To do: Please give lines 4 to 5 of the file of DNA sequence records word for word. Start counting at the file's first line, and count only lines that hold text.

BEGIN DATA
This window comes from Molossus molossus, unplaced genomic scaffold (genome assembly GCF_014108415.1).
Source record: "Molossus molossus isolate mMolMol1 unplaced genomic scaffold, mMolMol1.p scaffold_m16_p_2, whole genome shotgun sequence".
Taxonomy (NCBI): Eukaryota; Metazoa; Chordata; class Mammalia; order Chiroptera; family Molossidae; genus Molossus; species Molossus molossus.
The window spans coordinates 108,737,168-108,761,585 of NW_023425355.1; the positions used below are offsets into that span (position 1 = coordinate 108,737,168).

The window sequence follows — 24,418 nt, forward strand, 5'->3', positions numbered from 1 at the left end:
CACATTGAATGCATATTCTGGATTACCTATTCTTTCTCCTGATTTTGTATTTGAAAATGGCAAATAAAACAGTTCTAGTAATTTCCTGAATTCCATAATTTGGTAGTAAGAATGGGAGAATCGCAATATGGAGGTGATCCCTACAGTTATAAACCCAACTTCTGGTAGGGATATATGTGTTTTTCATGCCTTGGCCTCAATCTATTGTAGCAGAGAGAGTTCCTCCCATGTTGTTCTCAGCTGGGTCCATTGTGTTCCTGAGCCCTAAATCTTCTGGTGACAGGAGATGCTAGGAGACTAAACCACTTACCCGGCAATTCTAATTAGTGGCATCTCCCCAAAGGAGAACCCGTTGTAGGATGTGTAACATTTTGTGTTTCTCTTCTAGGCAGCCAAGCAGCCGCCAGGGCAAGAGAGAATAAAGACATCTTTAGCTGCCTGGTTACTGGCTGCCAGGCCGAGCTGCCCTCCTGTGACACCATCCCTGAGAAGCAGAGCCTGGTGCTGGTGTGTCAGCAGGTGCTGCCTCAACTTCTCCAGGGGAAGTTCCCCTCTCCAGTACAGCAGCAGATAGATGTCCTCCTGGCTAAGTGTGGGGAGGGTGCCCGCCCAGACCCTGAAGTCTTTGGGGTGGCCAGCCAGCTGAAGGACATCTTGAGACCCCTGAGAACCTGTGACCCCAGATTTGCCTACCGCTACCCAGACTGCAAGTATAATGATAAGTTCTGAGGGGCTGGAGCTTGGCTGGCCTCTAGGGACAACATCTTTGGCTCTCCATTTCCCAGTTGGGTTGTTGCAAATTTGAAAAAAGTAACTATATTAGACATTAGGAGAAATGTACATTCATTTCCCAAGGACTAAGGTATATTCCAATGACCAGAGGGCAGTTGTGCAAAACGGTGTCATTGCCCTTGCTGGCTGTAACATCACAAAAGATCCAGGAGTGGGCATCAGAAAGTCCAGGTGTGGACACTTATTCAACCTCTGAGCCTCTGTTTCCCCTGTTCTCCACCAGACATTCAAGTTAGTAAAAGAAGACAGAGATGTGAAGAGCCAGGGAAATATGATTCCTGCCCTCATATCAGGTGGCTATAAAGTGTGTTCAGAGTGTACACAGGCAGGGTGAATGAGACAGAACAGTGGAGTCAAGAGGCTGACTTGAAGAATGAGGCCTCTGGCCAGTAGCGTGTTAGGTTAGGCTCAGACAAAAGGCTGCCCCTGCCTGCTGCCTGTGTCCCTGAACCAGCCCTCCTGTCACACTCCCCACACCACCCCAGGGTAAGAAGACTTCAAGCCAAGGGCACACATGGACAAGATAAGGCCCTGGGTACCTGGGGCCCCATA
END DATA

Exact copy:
The window spans coordinates 108,737,168-108,761,585 of NW_023425355.1; the positions used below are offsets into that span (position 1 = coordinate 108,737,168).

The window sequence follows — 24,418 nt, forward strand, 5'->3', positions numbered from 1 at the left end: